This month, I presented at JavaOne on building Internet-of-things applications with JavaMe. My goal, bring the fun and creativity back into the development process for machine-to-machine (M2M) solutions. With the proper tools, it can be a reality for many verticals, and the hospitality industry is now exception. For those of you unable to attend, I wanted to recap what I discussed at JavaOne, and outline the opportunities and next generation tools helping to push M2M development forward for the hospitality industry. Improving guest experiences could be in your grasp and you don’t even know it!
By managing your information you can keep everything under control. Information is the key to successful life and business. Information analysis – or data analysis – opens as many doors as you can imagine.
As the Healthcare industry picks up momentum and interacts with a wide variety of software technologies and services, the data mining possibilities should not be overlooked. I propose we become acquainted with the data mining possibilities available to the Healthcare industry. And you can believe me; this is only the tip of the iceberg.
User experience is the personal perception of the product by a user, based on several factors: the aesthetic perception (subjective satisfaction), the speed of the interface, the simplicity of training to work with the product, the number of errors encountered when using the product. It is essential.
To begin with, let’s define the term “usability”.
Usability is the ease of use and training required to work with a product. The term “usability” can be applied to both software products (websites, mobile applications), and other products that people use.
People use a lot of different objects during their work and they can all be convenient or not, whether it’s a lighter, a pen, or a mobile phone. Manufacturers try to conduct research into improving the usability of their products, but quite often we face their failures and obviously some bad examples.
An example of a failure, for instance, is an ATMs that give out the card after they issue the money. The main reason why people use ATMs is to get cash, so at the stage of getting the money the user’s head generates an idea that the purpose is achieved. And once the purpose is achieved, the user may forget that his card still remains in the ATM and that increases the chances that he’ll forget the card.
And of course there are some examples of manufacturers’ successful usability improvements. Thus, Control Panel in Android allows the user to access frequently-used phone settings easily. This successful example was used in the new iOS7.
DataArt is a large company with a lot of highly involved people, and apart from their work within projects, there are plenty of things they enthusiastically do in their free time. One of our colleagues from Voronezh office conducted a research with the purpose to identify the most influential members of a social network. Knowing the influencers is essential for executing marketing campaigns as this helps to identify channels to distribute information. He developed an application which analyzes social graph and calculates the influence associated with each profile. This research could also serve some data validation purposes as influential objects’ information should be verified on the first place.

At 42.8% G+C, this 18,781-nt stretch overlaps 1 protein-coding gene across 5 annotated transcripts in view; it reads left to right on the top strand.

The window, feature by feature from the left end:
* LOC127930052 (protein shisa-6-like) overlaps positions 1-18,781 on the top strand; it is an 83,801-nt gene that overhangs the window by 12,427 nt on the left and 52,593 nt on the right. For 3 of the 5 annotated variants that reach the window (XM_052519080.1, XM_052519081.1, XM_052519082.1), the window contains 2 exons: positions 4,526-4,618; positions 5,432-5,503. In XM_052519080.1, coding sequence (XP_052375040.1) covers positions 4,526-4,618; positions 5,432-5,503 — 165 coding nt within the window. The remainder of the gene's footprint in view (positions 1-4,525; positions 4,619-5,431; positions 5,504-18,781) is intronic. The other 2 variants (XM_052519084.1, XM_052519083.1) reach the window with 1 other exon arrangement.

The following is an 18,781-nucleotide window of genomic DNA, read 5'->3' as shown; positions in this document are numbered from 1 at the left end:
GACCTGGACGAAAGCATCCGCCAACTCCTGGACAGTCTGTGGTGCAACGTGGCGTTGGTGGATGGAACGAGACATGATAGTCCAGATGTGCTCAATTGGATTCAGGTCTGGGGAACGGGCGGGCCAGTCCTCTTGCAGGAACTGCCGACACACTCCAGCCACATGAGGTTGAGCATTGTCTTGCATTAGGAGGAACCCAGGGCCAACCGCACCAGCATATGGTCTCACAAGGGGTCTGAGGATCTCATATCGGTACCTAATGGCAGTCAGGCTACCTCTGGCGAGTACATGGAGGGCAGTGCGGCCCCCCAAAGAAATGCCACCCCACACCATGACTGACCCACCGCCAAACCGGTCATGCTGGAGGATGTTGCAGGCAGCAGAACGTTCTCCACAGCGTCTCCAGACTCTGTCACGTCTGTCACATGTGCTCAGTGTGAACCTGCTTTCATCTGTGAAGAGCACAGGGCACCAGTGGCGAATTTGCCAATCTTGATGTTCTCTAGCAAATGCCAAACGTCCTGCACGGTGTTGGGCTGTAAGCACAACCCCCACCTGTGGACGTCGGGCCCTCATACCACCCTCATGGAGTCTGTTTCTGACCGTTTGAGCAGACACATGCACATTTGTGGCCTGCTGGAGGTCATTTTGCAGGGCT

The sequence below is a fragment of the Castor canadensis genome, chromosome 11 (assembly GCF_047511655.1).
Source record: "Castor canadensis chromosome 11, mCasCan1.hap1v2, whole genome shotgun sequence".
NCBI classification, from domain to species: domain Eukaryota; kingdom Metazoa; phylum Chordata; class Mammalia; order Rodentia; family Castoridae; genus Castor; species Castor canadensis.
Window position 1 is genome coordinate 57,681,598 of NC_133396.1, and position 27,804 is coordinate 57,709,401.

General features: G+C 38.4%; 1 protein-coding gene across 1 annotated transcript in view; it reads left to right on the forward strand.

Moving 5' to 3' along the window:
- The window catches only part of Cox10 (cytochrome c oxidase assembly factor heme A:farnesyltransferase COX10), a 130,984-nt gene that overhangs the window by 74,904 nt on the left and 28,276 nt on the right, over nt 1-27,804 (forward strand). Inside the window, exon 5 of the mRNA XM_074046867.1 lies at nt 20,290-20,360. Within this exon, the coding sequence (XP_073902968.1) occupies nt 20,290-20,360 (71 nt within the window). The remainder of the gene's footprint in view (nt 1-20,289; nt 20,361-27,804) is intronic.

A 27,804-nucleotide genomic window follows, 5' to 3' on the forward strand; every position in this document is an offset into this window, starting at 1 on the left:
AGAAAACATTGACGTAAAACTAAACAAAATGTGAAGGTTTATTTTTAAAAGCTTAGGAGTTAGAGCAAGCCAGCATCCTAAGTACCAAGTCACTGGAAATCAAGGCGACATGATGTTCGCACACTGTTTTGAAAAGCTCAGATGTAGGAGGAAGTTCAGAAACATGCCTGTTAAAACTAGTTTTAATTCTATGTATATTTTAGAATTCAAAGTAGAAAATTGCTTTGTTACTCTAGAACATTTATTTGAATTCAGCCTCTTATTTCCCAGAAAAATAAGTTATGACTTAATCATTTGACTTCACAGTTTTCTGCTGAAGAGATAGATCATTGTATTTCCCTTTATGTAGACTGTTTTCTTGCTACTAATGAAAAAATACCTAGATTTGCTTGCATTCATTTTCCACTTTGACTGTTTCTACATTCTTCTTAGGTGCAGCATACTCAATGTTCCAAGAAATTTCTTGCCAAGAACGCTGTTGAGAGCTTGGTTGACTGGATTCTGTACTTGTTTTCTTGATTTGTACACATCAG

DataArt’s embedded development center of competence has recently launched DeviceHive developed in Java with the aspiration to meet the needs of the huge open-source community. Previously, this framework was available only for .NET and MSSQL, meanwhile JAVA version was highly demanded.
DeviceHive is an open source Machine to Machine (M2M) framework designed to enable messaging between smart devices and client applications. DeviceHive is a set of cloud services, protocols, device and client libraries, as well as documentation and samples that help you to easily establish connectivity in any project that involves embedded systems talking to other systems: clean tech, smart home, remote sensors, telemetry, automation, etc.
Test automation is great. Test automation is awesome. Test automation allows you to control your product 24/7. You can load your product with production or production-like data and see how it works. You can emulate any activity or workflow for your product. You can make fancy analytics about the quality of your product and make team performance reports make sense. But I suppose there are more fails then success stories about automation implementation. Why?
Because there are still some risks associated with QA automation implementation. Here I want to talk about these risks, their general solutions, and how we in DataArt address them.
Video streaming is a fast growing area in the IT sphere. Today’s bandwidth and hardware capabilities are no longer a limitation for audio and video content delivery, so finally applications on desktops and even mobile devices are capable of presenting such data, and the RTM-protocol is one of the things which make it much easier.
The link between developers and customers
Unlike the classical interpretation of the functions of the analyst, effective communication between customers (users) and the development team plays a key role in Agile.
That means that the analyst is the man trusted by both customers and developers.
DataArt will sponsor “Health, Behavior and Economics” Summit, hosted by Life Science Angel Network (LSAN) in New York on Thursday, September 12, 2013.
The conference is dedicated to Behavioral Economics in Healthcare and features Dan Ariely, a renowned Professor of Psychology & Behavioral Economics at Duke University, the author of New York Times bestsellers Predictably Irrational, The Upside of Irrationality, and The Honest Truth About Dishonesty.
8:30 AM – 5PM, @ Cooley LLP.
For more information and to register, please visit the event’s site.